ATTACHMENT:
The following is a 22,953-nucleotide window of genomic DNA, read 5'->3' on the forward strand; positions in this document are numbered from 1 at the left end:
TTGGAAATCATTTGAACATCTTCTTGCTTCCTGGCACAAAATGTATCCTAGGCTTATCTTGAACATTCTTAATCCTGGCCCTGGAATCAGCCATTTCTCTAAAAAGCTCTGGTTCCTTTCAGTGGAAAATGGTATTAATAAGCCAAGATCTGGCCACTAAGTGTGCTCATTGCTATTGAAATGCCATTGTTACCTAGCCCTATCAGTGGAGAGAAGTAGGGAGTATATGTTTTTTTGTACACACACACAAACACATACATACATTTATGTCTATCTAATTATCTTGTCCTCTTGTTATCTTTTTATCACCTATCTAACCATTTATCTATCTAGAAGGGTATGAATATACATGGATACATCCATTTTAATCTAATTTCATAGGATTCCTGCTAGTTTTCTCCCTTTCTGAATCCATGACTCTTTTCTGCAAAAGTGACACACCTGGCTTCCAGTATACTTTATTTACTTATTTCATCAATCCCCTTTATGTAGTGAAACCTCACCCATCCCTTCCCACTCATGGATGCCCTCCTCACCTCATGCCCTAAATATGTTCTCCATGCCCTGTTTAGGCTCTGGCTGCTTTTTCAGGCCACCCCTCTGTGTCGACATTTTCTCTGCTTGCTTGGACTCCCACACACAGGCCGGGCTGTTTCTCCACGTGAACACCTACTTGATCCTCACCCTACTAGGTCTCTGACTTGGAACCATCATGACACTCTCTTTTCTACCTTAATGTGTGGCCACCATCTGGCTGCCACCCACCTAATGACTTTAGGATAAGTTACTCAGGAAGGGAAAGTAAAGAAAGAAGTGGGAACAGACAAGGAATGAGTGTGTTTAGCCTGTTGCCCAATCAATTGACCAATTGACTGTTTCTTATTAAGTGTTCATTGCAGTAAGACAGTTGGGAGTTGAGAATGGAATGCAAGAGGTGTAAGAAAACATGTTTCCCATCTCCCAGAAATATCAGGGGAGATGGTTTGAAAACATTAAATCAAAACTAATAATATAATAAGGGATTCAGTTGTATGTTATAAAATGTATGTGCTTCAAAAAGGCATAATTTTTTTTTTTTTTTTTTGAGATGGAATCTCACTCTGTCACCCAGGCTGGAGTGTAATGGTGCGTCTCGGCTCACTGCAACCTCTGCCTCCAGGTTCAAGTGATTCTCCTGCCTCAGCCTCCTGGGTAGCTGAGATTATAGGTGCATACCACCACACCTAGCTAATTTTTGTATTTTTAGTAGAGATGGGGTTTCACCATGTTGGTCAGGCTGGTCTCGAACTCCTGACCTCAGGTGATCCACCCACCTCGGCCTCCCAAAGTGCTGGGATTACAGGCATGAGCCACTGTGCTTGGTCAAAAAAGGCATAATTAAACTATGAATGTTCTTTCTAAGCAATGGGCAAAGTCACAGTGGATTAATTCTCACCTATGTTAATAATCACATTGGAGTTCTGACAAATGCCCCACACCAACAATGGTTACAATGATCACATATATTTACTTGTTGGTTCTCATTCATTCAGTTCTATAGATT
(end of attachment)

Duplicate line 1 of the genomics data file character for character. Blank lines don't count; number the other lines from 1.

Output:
The following is a 22,953-nucleotide window of genomic DNA, read 5'->3' on the forward strand; positions in this document are numbered from 1 at the left end: